This sub-specialization can be taken with any one of the five specializations in the MSW program. Migration courses are taken in conjunction with elected specialization course requirements. Students must complete the requirements of a main specialization i.e. Health, Schools, LDSS, Child and Family, or Mental Health. This program is compatible with all of the aforementioned specializations.
Application for the sub-specialization program is required.
- Students must apply and submit an application for this sub-specialization to Program Director, Dr. Maria Vidal de Haymes at email@example.com
- Applications must be submitted to the Program Director by December 1. Advanced students must submit their application s by May 1st. All others must submit their application by May 1. Admission is at the Program Director’s discretion.
- Please visit the following link to obtain the application for the migration studies sub-specialization: (Migration Studies Sub-specialization Application)
REQUIRED COURSES: Three courses are required, (two policy and one practice course) and can be taken during any year of study: SOWK 731, SOWK 772 and SOWK 730 or SOWK 733.
- SOWK 730- Migration Dynamics and U.S. Social Policy (offered in spring only / meets 1 of 2 policy courses required)
- SOWK 731- Social Work Practice with Refugees and Immigrants (offered in spring only / meets practice courses requirement)
- SOWK 732- Migration, Social Justice, and Human Rights (offered in Fall only / meets 1 of 2 policy courses required)
- SOWK 733-North American Migration Dynamics & Policy (offered in Mexico in the summer only / meets 1 of 2 policy courses required / Spanish is not required)
Sub-Specialization Relationship to Specialization and Study Abroad Options:
- Above migration courses are taken in conjunction with specialization requirements.
- Students must complete the requirements of a main specialization i.e. Health, Schools, LDSS, Children and Family, or Mental Health
- Students pursuing mental health or child and family specializations do not have to take 610F or 610H. SOWK 730 or SOWK 733 substitute for the required policy courses for these tracks. However, students must complete all 3 courses for the sub-specialization in order to receive credit for the course sub-specialization; students who do drop the sub-specialization are required to take 610F or 610H if they are child and family or mental health. Students pursuing health, schools, or LDSS have to take all required specialization courses and sub-specialization courses. However, students who are LDSS will have both policy electives and their clinical/methods course requirement upon completion of this sub-specialization (730/733 & 732=policy courses; 731=method/clinical course).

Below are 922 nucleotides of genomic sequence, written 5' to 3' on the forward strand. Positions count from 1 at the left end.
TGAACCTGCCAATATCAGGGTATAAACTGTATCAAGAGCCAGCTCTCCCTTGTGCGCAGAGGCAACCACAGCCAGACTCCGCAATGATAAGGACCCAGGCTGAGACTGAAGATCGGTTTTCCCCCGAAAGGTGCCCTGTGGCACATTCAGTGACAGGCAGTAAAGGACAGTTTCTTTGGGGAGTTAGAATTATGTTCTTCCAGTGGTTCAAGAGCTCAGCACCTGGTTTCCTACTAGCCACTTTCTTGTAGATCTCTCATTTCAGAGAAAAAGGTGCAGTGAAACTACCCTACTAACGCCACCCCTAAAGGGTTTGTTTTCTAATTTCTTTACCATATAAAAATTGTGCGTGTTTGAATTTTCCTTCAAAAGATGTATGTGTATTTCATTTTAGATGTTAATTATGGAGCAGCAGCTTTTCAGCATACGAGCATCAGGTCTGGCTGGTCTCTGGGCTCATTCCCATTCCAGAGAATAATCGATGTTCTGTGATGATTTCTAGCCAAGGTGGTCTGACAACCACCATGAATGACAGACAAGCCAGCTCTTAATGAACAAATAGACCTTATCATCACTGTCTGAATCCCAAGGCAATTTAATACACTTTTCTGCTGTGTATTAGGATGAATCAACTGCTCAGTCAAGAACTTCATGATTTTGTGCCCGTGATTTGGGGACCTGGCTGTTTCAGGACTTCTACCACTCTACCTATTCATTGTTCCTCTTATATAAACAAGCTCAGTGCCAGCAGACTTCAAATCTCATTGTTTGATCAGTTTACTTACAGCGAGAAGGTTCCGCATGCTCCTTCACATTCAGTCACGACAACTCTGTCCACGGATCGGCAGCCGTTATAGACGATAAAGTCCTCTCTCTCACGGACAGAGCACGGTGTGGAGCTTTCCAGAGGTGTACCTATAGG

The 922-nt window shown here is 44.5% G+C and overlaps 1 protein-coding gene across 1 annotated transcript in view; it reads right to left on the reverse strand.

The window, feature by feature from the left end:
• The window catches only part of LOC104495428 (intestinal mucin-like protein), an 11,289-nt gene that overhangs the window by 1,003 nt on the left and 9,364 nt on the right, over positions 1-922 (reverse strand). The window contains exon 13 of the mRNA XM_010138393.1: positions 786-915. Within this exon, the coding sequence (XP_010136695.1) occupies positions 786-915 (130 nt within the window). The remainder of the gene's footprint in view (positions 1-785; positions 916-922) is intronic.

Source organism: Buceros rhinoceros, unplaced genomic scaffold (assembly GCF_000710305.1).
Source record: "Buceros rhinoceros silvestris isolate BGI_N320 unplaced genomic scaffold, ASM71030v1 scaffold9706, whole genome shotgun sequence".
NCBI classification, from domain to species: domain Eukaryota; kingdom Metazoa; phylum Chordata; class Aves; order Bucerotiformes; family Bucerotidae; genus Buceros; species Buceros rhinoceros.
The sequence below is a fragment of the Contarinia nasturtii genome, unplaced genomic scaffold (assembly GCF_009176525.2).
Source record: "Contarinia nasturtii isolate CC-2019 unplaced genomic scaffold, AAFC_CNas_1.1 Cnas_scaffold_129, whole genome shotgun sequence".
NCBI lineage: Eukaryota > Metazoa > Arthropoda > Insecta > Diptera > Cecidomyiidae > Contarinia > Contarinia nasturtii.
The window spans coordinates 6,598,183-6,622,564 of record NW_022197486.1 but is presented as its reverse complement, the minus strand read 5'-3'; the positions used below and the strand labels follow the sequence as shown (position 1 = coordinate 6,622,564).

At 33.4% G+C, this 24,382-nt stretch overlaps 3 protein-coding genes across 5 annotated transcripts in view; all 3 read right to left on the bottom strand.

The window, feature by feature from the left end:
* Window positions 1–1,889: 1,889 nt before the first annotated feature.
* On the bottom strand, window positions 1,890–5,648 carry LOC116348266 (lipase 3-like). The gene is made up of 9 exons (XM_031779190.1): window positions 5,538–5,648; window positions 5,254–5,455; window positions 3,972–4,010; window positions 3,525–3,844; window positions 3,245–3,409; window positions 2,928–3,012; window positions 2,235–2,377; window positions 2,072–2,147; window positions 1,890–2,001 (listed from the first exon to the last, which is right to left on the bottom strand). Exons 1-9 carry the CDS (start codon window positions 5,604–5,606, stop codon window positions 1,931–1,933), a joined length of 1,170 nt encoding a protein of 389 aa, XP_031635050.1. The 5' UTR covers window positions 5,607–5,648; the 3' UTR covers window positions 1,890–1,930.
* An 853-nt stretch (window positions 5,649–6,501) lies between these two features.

- SOWK 733 is a pre-approved course substitute for SOWK 730
- The study abroad program in Mexico compliments this sub-specialization but is not required.
- The Mexico internship can be used as a 1st or 2nd year placement (except for students pursuing a schools specialization; this internship must be taken in the U.S.) Students will need to work with Dr. Maria Vidal de Haymes to assess for fluency in Spanish, as some skill in this area is required. We have partnered with the National Autonomous University of Mexico (UNAM) to provide Spanish language courses with an emphasis on social work vocabulary. The UNAM language courses and can be taken as electives and credit can be transferred directly. See http://www.chicago.unam.mx/ for more information.
- Hilary Gilway manages all 2nd level fieldwork placements therefore those field work applications should be directed to her (firstname.lastname@example.org) and first level applications to Sylvia Corcoran at email@example.com; however, in addition to this, students who want to pursue a field placement in Mexico will also meet for an in-person interview with Dr. Vidal de Haymes and complete the Mexico-field placement application forms as well.
Wednesdays 6:00-8:30 PM (LSC)
A requirement for the WSGS MA, this course focuses on the history and development of feminist thinking since the late eighteenth century and the impact of feminism on western and transnational culture. We will concentrate on some of the important texts of this period and consider their influence on the lived experiences of women. We will also study the various ways feminists have envisioned social, political, and cultural inequality and change. While primary focus of this course is on U.S. and European feminist history, we will place that history within the larger context of feminist thinking and women’s movements around the world.
Thursdays 6:00-8:30 PM (LSC)
This course fulfills Global requirement for WSGS Graduate Students.